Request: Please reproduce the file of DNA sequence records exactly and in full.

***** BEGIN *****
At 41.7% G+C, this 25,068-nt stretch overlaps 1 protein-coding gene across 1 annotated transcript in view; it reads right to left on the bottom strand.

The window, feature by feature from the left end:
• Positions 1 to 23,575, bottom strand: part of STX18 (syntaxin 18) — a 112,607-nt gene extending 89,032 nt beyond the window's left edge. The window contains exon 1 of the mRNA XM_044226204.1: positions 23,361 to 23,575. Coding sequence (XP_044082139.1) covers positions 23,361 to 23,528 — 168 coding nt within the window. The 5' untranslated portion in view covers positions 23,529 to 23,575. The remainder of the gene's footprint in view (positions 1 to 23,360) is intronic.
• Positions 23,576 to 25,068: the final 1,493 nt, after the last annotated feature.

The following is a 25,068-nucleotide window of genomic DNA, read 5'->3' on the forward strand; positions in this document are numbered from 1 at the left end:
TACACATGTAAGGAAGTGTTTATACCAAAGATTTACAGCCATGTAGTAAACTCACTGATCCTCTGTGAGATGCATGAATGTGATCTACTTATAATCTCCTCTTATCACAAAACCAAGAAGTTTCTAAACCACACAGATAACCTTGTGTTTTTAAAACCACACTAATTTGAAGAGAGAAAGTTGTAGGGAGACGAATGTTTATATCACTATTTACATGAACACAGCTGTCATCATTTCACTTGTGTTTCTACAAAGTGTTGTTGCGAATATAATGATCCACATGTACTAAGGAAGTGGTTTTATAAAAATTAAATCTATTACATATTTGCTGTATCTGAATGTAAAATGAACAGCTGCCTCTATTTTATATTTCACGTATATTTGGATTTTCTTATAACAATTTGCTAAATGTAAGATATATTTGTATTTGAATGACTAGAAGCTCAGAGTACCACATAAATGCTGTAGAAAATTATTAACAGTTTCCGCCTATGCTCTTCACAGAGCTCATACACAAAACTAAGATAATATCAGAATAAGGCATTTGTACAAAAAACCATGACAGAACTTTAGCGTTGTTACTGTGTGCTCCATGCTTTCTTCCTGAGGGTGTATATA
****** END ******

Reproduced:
At 41.7% G+C, this 25,068-nt stretch overlaps 1 protein-coding gene across 1 annotated transcript in view; it reads right to left on the bottom strand.

The window, feature by feature from the left end:
• Positions 1 to 23,575, bottom strand: part of STX18 (syntaxin 18) — a 112,607-nt gene extending 89,032 nt beyond the window's left edge. The window contains exon 1 of the mRNA XM_044226204.1: positions 23,361 to 23,575. Coding sequence (XP_044082139.1) covers positions 23,361 to 23,528 — 168 coding nt within the window. The 5' untranslated portion in view covers positions 23,529 to 23,575. The remainder of the gene's footprint in view (positions 1 to 23,360) is intronic.
• Positions 23,576 to 25,068: the final 1,493 nt, after the last annotated feature.

The following is a 25,068-nucleotide window of genomic DNA, read 5'->3' on the forward strand; positions in this document are numbered from 1 at the left end:
TACACATGTAAGGAAGTGTTTATACCAAAGATTTACAGCCATGTAGTAAACTCACTGATCCTCTGTGAGATGCATGAATGTGATCTACTTATAATCTCCTCTTATCACAAAACCAAGAAGTTTCTAAACCACACAGATAACCTTGTGTTTTTAAAACCACACTAATTTGAAGAGAGAAAGTTGTAGGGAGACGAATGTTTATATCACTATTTACATGAACACAGCTGTCATCATTTCACTTGTGTTTCTACAAAGTGTTGTTGCGAATATAATGATCCACATGTACTAAGGAAGTGGTTTTATAAAAATTAAATCTATTACATATTTGCTGTATCTGAATGTAAAATGAACAGCTGCCTCTATTTTATATTTCACGTATATTTGGATTTTCTTATAACAATTTGCTAAATGTAAGATATATTTGTATTTGAATGACTAGAAGCTCAGAGTACCACATAAATGCTGTAGAAAATTATTAACAGTTTCCGCCTATGCTCTTCACAGAGCTCATACACAAAACTAAGATAATATCAGAATAAGGCATTTGTACAAAAAACCATGACAGAACTTTAGCGTTGTTACTGTGTGCTCCATGCTTTCTTCCTGAGGGTGTATATA